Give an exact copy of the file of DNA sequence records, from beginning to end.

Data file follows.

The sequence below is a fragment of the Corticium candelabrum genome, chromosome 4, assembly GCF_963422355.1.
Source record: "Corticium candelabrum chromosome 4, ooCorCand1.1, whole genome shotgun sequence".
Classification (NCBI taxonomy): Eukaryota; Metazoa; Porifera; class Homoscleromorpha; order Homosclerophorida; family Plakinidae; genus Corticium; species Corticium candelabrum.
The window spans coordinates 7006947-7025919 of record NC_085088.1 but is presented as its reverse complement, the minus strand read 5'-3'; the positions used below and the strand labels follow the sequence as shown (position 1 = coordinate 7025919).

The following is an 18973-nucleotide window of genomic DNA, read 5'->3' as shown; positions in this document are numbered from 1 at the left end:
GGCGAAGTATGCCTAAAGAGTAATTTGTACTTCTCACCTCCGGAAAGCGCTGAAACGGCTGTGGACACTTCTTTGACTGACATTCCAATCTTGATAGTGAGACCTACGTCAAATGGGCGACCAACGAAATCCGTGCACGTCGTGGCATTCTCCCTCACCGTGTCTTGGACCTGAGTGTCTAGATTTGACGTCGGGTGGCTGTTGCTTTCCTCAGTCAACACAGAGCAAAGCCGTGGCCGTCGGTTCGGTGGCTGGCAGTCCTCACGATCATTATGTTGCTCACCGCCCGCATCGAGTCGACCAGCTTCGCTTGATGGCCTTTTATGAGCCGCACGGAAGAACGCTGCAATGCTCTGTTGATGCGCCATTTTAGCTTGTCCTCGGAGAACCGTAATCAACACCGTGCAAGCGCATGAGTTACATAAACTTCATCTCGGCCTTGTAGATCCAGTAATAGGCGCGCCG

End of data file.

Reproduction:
The sequence below is a fragment of the Corticium candelabrum genome, chromosome 4, assembly GCF_963422355.1.
Source record: "Corticium candelabrum chromosome 4, ooCorCand1.1, whole genome shotgun sequence".
Classification (NCBI taxonomy): Eukaryota; Metazoa; Porifera; class Homoscleromorpha; order Homosclerophorida; family Plakinidae; genus Corticium; species Corticium candelabrum.
The window spans coordinates 7006947-7025919 of record NC_085088.1 but is presented as its reverse complement, the minus strand read 5'-3'; the positions used below and the strand labels follow the sequence as shown (position 1 = coordinate 7025919).

The following is an 18973-nucleotide window of genomic DNA, read 5'->3' as shown; positions in this document are numbered from 1 at the left end:
GGCGAAGTATGCCTAAAGAGTAATTTGTACTTCTCACCTCCGGAAAGCGCTGAAACGGCTGTGGACACTTCTTTGACTGACATTCCAATCTTGATAGTGAGACCTACGTCAAATGGGCGACCAACGAAATCCGTGCACGTCGTGGCATTCTCCCTCACCGTGTCTTGGACCTGAGTGTCTAGATTTGACGTCGGGTGGCTGTTGCTTTCCTCAGTCAACACAGAGCAAAGCCGTGGCCGTCGGTTCGGTGGCTGGCAGTCCTCACGATCATTATGTTGCTCACCGCCCGCATCGAGTCGACCAGCTTCGCTTGATGGCCTTTTATGAGCCGCACGGAAGAACGCTGCAATGCTCTGTTGATGCGCCATTTTAGCTTGTCCTCGGAGAACCGTAATCAACACCGTGCAAGCGCATGAGTTACATAAACTTCATCTCGGCCTTGTAGATCCAGTAATAGGCGCGCCG